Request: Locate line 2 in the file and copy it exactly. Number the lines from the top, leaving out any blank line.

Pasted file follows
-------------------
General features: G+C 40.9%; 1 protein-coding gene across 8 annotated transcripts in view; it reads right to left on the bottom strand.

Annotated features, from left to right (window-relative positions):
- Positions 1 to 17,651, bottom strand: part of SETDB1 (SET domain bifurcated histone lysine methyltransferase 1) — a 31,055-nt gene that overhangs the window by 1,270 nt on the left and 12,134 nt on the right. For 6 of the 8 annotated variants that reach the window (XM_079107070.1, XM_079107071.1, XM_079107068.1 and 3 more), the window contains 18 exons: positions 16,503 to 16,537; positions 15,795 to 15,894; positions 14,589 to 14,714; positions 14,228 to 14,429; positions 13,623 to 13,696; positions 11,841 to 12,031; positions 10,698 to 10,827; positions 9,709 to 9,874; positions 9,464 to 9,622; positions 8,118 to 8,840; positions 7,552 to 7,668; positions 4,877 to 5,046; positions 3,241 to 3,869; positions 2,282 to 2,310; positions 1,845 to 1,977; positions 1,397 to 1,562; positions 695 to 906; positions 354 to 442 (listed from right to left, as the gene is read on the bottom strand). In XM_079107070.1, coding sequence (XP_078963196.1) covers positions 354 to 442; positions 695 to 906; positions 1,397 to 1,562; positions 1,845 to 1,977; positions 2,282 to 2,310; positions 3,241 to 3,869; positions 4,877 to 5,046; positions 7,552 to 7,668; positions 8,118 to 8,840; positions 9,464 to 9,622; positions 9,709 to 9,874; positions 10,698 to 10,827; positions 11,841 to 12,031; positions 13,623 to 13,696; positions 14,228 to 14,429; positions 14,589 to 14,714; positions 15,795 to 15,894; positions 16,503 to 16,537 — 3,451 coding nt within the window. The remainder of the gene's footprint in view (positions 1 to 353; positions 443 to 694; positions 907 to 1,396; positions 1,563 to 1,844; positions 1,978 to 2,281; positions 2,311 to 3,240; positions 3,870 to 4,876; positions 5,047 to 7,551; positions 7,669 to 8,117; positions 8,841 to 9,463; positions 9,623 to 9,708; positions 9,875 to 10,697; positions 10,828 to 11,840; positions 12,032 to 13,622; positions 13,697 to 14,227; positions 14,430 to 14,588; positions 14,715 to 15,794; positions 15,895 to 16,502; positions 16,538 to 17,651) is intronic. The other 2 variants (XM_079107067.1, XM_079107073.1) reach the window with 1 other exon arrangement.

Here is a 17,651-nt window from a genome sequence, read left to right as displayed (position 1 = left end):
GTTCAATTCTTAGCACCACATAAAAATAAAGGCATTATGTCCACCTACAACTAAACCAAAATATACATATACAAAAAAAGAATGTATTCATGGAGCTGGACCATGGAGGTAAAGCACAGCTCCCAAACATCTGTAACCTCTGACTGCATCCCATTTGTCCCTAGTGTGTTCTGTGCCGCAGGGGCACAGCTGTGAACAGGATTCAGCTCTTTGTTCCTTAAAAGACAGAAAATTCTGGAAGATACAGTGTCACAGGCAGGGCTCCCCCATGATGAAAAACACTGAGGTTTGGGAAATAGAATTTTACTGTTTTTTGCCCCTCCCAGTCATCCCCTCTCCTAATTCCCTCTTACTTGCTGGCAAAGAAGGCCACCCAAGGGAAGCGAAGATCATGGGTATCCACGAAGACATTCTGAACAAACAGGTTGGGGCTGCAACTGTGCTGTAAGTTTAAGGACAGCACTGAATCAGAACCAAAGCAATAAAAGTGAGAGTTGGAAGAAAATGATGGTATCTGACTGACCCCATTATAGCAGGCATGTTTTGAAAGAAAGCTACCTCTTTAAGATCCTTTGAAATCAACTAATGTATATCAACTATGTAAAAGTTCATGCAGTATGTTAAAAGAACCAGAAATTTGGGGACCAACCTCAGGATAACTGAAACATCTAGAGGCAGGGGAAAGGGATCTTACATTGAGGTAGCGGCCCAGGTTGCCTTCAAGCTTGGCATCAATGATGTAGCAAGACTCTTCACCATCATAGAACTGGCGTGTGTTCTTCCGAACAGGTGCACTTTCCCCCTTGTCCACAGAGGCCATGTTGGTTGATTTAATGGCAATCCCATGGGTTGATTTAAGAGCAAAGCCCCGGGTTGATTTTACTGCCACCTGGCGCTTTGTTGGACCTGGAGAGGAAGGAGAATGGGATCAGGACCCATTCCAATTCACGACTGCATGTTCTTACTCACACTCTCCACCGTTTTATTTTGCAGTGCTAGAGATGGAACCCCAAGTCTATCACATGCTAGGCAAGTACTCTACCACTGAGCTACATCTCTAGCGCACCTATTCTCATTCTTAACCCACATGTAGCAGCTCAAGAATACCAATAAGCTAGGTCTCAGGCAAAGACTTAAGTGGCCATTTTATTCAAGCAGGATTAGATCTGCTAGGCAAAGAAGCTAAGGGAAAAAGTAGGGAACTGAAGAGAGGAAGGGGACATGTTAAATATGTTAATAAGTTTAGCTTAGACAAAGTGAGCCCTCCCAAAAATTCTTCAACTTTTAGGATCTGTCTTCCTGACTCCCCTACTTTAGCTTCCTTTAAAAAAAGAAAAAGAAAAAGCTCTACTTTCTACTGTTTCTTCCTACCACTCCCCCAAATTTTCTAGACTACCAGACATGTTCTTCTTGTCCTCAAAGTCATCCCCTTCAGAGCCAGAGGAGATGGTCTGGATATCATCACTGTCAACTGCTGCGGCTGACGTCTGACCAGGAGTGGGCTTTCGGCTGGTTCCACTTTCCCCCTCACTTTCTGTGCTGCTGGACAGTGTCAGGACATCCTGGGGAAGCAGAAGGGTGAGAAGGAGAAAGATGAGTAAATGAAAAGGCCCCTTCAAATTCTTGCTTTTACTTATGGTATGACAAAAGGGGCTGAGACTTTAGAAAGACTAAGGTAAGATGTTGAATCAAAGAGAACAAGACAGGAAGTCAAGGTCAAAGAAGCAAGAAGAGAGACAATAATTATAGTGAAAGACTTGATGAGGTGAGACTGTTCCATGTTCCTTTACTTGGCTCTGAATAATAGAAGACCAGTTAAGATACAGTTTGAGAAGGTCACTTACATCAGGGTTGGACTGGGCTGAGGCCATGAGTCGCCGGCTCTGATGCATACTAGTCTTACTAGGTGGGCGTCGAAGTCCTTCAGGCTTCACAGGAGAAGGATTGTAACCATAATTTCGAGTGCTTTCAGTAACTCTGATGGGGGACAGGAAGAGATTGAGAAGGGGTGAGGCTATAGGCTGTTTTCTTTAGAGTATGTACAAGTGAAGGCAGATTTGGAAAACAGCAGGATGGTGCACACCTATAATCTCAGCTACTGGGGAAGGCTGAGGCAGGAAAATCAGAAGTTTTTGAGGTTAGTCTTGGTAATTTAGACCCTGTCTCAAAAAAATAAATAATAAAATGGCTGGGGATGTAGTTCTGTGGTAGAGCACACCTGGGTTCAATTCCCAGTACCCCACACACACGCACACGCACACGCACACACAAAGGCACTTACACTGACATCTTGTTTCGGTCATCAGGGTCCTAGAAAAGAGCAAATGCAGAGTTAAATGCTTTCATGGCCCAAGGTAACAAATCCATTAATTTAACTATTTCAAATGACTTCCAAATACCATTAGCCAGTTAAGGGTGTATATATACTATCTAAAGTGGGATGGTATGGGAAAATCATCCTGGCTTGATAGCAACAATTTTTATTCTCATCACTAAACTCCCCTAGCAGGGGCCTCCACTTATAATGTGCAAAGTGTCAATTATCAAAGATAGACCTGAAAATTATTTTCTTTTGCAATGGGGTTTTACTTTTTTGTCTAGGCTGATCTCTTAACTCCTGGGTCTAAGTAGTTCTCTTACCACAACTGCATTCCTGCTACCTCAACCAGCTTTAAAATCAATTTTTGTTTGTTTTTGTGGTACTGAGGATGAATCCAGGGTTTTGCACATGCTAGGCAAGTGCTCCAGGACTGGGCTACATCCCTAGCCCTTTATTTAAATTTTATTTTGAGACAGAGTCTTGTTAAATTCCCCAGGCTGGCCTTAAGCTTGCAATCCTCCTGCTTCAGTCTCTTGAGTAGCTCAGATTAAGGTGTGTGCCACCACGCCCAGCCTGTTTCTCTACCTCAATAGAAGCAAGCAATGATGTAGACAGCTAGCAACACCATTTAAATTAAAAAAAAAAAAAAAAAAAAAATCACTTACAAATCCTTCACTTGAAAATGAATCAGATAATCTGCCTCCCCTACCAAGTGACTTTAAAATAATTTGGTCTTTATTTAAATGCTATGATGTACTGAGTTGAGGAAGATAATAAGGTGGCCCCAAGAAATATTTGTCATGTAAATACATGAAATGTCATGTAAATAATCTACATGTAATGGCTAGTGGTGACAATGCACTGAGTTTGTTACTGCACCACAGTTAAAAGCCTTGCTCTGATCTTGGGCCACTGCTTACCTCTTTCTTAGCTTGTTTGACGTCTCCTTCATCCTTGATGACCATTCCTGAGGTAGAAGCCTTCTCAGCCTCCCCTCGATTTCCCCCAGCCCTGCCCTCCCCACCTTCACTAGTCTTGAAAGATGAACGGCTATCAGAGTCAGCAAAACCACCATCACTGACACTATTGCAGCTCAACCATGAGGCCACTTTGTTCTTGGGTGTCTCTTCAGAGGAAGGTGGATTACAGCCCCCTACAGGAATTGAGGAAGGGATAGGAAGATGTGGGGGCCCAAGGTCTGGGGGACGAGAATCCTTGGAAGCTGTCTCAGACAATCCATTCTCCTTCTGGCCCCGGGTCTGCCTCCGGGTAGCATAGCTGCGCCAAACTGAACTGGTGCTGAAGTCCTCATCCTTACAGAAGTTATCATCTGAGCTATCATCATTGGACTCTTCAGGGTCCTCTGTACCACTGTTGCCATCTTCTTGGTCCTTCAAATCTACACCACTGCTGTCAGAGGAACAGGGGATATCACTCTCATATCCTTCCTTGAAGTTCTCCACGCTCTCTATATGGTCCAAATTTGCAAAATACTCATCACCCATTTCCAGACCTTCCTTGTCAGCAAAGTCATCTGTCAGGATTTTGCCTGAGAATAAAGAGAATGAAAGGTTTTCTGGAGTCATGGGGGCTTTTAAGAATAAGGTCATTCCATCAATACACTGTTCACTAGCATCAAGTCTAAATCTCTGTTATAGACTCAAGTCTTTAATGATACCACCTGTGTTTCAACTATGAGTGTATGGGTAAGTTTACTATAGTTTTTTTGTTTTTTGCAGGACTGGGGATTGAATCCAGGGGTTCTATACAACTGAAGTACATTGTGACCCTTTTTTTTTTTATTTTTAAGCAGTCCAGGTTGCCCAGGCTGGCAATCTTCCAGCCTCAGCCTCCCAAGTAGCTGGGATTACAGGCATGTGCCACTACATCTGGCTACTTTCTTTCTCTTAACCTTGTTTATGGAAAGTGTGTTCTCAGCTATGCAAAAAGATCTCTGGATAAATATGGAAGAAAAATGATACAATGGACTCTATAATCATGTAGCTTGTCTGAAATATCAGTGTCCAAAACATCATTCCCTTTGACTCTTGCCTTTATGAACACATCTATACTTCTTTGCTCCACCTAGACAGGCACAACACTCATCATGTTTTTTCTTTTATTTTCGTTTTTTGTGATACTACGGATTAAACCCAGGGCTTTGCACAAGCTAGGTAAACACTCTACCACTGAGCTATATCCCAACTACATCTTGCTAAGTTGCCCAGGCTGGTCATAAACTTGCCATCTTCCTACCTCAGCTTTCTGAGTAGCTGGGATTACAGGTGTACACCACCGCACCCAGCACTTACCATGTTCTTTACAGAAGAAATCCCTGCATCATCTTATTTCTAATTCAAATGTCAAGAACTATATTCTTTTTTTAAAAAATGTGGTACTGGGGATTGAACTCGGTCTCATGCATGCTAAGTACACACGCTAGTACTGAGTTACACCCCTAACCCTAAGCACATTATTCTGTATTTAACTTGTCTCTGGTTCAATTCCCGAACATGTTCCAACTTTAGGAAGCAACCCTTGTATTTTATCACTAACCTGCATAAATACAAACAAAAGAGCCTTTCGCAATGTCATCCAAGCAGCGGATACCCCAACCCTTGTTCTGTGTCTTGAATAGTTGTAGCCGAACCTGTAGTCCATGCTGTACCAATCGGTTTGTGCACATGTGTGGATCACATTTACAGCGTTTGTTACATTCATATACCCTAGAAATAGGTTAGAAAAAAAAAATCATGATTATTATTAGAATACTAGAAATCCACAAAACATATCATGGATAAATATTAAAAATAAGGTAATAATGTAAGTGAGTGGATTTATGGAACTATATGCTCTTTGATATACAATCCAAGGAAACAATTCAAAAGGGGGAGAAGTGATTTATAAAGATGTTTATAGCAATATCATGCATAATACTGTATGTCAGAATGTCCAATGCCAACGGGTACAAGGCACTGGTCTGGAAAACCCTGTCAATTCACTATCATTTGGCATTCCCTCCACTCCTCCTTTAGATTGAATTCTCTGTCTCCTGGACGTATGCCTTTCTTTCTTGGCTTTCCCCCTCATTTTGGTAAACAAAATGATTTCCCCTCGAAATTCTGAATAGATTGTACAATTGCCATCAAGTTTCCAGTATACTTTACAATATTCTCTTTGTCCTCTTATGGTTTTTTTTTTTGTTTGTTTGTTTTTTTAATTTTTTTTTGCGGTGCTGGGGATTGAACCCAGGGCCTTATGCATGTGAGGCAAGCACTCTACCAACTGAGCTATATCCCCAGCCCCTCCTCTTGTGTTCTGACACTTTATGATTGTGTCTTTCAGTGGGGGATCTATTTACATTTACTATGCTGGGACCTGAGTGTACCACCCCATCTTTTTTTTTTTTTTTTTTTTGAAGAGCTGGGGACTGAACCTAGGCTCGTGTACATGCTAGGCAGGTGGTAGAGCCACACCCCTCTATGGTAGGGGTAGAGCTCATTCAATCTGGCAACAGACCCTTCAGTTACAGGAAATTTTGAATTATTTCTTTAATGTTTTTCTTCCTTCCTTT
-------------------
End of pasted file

Annotated features, from left to right (window-relative positions):